Guest / Limited Access /

The following Christianity Today editorial originally appeared in Oct. 23, 1995, issue of the magazine.

Christians and Jews owe a lot to biblical archaeology. Over the past century, archaeologists have repeatedly confirmed and illuminated the historicity of the biblical record. Although, as Calvin taught us, we trust the Bible because of the inner witness of the Spirit, having physical evidence that confirms the historical context of God's saving acts bolsters our faith.

But will biblical archaeology survive? An acerbic essay entitled "The Death of a Discipline," published recently in the lively Biblical Archaeology Review, decries the trend in American universities to downgrade or eliminate programs in biblical and Middle East archaeology. According to the author, William Dever of the University of Arizona, the secular academic institutions that have been leaders in this field (Arizona, Chicago, UCLA, and Harvard, among others) have failed to keep their programs fully operational. In Dever's case, his institution has decided to cancel their program. Likewise, writes Dever, religious schools have cut back their commitments to biblical archaeology. (Counter to Dever's argument, Gordon-Conwell Theological Seminary has made a strong commitment to biblical archaeology and continues to educate specialists at the master's level.) The picture Dever paints is bleak. Other archaeologists interviewed by Christianity Today quickly noted Dever's gift for hyperbole, but they joined him in sounding the alarm: the situation is indeed serious.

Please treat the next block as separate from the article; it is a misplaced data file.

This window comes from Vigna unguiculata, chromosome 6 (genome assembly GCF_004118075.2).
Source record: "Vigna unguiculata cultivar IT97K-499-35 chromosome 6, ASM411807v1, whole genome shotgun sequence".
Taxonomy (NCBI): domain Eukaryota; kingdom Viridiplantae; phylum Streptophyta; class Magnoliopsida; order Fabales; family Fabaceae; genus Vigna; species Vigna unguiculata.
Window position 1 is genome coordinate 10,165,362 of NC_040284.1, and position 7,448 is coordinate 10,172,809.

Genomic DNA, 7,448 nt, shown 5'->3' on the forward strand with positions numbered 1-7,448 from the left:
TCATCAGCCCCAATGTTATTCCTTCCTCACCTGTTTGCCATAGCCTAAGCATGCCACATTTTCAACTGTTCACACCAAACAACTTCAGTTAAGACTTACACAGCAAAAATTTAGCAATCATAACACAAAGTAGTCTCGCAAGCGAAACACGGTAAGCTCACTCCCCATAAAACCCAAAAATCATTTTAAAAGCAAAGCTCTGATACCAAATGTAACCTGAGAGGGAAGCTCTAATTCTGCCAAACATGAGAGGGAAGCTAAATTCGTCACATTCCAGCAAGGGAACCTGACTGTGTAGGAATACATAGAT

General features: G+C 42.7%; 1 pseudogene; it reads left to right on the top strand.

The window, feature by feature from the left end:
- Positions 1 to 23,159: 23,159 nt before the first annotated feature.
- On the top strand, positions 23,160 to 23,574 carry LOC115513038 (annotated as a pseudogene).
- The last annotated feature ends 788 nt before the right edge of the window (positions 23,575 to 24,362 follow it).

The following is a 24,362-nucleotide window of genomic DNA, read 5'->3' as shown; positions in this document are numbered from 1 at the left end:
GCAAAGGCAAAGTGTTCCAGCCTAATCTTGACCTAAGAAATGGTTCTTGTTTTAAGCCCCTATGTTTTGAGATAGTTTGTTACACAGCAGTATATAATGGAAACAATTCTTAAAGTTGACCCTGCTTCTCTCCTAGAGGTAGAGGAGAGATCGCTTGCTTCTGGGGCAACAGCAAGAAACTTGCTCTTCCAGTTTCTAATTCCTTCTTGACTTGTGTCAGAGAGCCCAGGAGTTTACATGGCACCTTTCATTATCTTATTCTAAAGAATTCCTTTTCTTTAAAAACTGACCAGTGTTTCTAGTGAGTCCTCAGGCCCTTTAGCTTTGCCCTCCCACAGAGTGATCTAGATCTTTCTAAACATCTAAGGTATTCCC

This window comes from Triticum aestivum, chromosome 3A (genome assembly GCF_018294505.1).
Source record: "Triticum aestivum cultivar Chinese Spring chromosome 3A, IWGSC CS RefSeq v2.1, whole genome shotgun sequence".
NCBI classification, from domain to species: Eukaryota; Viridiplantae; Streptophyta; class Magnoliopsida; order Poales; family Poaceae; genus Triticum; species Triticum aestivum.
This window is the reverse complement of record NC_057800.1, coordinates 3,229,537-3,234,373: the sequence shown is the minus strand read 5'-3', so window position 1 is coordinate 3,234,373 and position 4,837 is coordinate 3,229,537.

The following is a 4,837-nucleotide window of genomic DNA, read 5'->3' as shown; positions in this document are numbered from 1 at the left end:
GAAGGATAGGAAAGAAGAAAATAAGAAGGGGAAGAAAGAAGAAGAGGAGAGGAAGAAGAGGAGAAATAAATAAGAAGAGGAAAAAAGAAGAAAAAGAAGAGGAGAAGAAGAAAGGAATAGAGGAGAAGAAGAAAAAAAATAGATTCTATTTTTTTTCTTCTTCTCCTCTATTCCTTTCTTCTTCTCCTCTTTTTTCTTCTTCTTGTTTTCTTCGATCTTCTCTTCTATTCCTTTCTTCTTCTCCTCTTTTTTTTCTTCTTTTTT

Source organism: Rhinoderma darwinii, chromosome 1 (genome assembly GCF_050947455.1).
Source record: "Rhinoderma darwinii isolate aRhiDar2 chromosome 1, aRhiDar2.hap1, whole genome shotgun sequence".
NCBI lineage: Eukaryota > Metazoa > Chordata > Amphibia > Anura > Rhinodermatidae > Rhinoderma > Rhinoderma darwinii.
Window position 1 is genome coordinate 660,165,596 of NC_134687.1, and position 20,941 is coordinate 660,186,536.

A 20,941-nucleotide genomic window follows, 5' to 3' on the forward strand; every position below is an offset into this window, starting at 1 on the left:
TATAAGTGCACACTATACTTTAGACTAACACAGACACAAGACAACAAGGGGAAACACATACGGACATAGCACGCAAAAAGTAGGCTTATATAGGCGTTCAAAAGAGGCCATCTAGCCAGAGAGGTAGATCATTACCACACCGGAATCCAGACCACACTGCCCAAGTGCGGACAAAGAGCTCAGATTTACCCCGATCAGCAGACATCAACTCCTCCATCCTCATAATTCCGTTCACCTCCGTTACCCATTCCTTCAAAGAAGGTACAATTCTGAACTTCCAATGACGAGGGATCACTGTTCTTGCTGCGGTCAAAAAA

Alarums and ExcavationsWe urge evangelical Christian institutions to stand in the gap, to create academic programs and cooperate in field archaeology ("digs") and to promote the importance of biblical ...

Subscriber access only You have reached the end of this Article Preview

To continue reading, subscribe now. Subscribers have full digital access.

Support Christian thought journalism. Donate to our nonprofit ministry today.
Tags:
Read These NextSee Our Latest
Current IssueThe Church’s Three-Part Harmony
Subscriber Access Only
The Church’s Three-Part Harmony
Why evangelical, sacramental, and Pentecostal Christians belong together in one body.
Recommended5 Women Every Christian Should Know
5 Women Every Christian Should Know
From Katharina Luther, who escaped a convent and became a radical reformer, to Amanda Berry Smith, an itinerant minister who was born a slave, these women changed history.
TrendingRussia’s Plan to Ban Jehovah’s Witnesses Puts Evangelicals in a Tight Spot
Russia’s Plan to Ban Jehovah’s Witnesses Puts Evangelicals in a Tight Spot
Group gives Protestants competition for souls, but also an ally on religious freedom.
Editor's PickThere’s No Crying on Social Media!
There’s No Crying on Social Media!
Young adults are desperate not to let peers see any signs of weakness or failure.
Christianity Today
Why We Dig the Holy Land
hide thisAccess The Archives

In the Archives

September 2003

To continue reading, subscribe now for full print and digital access.